Despite higher housing costs, it may be actually be cheaper to live in the District and other urban centers, according to a D.C. government report released Aug. 3.
The study PDF, commissioned by D.C.'s Office of Planning, finds when transportation costs are factored in -- gas prices, tolls and the costs of maintaining one or more vehicles -- living in the city or near a public transit station can be more affordable than the outlying areas where land is much cheaper.
"You probably have heard the expression 'drive to qualify' -- that's what a lot of households have done in our region looking for affordable housing," says Office of Planning director Harriet Tregoning. "What people are not so aware of is that transportation costs vary extremely in our region."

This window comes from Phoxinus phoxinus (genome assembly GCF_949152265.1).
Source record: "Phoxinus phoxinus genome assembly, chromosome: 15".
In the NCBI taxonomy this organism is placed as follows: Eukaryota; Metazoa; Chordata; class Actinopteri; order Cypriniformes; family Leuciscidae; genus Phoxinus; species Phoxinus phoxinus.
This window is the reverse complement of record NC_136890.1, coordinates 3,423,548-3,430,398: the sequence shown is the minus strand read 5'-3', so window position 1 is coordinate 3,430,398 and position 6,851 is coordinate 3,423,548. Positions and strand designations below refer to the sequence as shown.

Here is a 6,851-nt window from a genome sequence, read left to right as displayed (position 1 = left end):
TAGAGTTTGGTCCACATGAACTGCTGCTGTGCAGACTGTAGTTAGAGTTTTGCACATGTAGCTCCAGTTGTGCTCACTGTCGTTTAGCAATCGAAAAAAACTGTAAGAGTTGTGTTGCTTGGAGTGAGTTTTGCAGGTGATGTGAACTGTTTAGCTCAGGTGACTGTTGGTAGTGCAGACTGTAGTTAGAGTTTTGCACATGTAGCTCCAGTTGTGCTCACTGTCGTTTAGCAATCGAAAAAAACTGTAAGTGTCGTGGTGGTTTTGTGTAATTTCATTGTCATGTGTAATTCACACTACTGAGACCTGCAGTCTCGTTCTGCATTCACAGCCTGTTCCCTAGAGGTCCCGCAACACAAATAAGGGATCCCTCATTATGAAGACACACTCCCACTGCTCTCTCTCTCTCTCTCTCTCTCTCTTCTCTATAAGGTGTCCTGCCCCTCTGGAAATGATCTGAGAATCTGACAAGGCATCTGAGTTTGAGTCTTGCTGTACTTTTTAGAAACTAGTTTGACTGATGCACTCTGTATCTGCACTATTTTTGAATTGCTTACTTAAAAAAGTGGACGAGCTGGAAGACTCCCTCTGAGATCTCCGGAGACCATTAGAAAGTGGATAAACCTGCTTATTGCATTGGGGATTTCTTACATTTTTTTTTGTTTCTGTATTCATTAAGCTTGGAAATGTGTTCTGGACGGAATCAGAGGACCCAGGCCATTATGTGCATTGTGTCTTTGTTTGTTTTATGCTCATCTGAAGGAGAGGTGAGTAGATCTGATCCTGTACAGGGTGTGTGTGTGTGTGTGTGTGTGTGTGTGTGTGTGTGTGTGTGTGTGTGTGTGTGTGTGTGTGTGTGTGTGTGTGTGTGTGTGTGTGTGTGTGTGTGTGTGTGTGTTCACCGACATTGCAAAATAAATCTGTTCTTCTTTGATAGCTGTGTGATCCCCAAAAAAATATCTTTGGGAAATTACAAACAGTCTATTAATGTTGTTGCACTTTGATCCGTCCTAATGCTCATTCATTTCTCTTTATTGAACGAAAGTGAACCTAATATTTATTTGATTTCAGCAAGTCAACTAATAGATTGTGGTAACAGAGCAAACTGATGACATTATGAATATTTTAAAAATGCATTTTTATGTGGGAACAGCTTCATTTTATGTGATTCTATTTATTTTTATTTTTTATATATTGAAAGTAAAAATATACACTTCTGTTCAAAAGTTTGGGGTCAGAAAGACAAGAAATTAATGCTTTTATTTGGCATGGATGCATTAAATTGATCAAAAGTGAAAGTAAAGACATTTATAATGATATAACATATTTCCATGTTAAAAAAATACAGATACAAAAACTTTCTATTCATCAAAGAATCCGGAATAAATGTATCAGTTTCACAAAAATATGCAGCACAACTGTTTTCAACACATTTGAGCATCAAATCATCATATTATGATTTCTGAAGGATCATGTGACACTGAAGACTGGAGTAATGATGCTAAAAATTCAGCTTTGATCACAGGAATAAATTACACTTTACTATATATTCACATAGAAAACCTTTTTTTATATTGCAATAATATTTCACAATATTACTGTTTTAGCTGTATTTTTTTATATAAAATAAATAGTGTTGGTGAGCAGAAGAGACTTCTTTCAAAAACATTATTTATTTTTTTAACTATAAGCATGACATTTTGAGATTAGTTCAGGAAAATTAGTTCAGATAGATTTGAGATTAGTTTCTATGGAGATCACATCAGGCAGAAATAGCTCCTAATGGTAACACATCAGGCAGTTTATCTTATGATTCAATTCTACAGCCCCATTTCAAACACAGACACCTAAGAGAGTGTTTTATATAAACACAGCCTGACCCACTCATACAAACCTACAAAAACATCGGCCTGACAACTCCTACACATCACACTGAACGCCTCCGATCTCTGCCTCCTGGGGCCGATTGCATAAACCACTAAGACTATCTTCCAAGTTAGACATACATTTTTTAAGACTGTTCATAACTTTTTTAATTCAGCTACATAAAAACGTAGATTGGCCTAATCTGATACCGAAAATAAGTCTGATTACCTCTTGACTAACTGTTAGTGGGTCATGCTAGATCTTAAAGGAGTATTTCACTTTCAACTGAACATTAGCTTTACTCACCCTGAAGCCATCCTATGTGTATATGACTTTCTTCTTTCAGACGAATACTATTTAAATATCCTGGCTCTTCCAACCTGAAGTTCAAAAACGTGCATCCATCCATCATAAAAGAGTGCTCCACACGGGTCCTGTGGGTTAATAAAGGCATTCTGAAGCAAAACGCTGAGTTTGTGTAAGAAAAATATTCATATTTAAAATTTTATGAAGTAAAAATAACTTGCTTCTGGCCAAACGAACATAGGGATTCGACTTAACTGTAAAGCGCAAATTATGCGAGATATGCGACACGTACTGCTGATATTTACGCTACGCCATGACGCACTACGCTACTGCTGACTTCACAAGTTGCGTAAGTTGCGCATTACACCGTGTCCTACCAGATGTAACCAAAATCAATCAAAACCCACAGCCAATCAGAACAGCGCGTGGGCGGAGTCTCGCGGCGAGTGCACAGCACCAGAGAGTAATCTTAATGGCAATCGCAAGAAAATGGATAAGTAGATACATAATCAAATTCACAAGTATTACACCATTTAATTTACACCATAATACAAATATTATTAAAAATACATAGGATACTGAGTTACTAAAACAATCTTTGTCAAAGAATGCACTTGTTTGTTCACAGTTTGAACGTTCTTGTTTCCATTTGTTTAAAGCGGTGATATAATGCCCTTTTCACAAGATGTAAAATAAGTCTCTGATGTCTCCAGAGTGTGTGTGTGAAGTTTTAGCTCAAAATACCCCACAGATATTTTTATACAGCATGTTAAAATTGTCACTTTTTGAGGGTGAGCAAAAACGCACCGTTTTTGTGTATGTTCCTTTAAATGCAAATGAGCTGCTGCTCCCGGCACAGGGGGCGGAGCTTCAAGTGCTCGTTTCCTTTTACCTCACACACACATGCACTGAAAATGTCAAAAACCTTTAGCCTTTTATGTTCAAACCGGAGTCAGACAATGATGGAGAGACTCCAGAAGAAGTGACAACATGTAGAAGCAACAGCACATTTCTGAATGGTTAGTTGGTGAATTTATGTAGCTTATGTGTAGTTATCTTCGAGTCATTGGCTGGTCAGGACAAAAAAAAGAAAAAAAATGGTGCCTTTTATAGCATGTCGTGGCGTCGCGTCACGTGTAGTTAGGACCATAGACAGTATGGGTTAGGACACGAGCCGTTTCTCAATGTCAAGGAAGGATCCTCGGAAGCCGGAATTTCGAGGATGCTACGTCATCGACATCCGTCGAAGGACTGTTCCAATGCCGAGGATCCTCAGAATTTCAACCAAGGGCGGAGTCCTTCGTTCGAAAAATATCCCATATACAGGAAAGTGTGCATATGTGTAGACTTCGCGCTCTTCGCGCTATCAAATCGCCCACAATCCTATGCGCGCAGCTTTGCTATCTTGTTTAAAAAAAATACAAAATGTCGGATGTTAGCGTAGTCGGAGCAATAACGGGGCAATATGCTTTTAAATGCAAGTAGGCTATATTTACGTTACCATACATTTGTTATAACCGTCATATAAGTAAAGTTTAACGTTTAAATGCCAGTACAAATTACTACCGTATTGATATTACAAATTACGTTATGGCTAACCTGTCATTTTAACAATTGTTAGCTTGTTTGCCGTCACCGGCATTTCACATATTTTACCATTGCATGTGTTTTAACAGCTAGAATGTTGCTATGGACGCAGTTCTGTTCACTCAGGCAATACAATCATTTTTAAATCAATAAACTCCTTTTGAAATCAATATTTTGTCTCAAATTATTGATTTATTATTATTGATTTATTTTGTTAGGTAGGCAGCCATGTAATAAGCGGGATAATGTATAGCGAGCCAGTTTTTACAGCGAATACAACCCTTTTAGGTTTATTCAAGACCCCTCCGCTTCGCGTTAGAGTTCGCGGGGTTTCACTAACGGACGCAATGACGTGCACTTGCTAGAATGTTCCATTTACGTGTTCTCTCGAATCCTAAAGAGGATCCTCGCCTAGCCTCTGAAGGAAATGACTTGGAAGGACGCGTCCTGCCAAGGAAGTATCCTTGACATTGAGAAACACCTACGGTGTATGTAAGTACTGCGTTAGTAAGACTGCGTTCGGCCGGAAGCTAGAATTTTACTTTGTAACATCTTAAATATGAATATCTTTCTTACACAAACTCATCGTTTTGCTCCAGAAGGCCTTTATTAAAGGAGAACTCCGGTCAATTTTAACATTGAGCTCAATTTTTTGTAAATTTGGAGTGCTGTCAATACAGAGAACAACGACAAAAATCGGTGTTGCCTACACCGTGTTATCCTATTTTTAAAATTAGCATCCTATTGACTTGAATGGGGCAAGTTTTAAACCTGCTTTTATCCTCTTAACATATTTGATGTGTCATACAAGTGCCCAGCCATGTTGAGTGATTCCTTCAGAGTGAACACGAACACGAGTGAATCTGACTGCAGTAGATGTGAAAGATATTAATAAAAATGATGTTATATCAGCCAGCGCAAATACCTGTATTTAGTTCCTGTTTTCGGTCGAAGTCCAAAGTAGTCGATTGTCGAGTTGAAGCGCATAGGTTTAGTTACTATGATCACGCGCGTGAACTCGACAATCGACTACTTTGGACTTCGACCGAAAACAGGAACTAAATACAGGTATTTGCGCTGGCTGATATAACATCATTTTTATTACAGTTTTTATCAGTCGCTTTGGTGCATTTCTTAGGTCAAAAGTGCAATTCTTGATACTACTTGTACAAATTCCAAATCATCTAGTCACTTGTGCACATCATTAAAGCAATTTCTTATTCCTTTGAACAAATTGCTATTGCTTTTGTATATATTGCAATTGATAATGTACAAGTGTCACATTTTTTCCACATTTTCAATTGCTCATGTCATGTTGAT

The report notes some families in the outlying areas can end up spending more of their household income on transportation than on housing. Conversely, in the District, transportation costs can be extremely low if work, shopping, and public transit stations are nearby.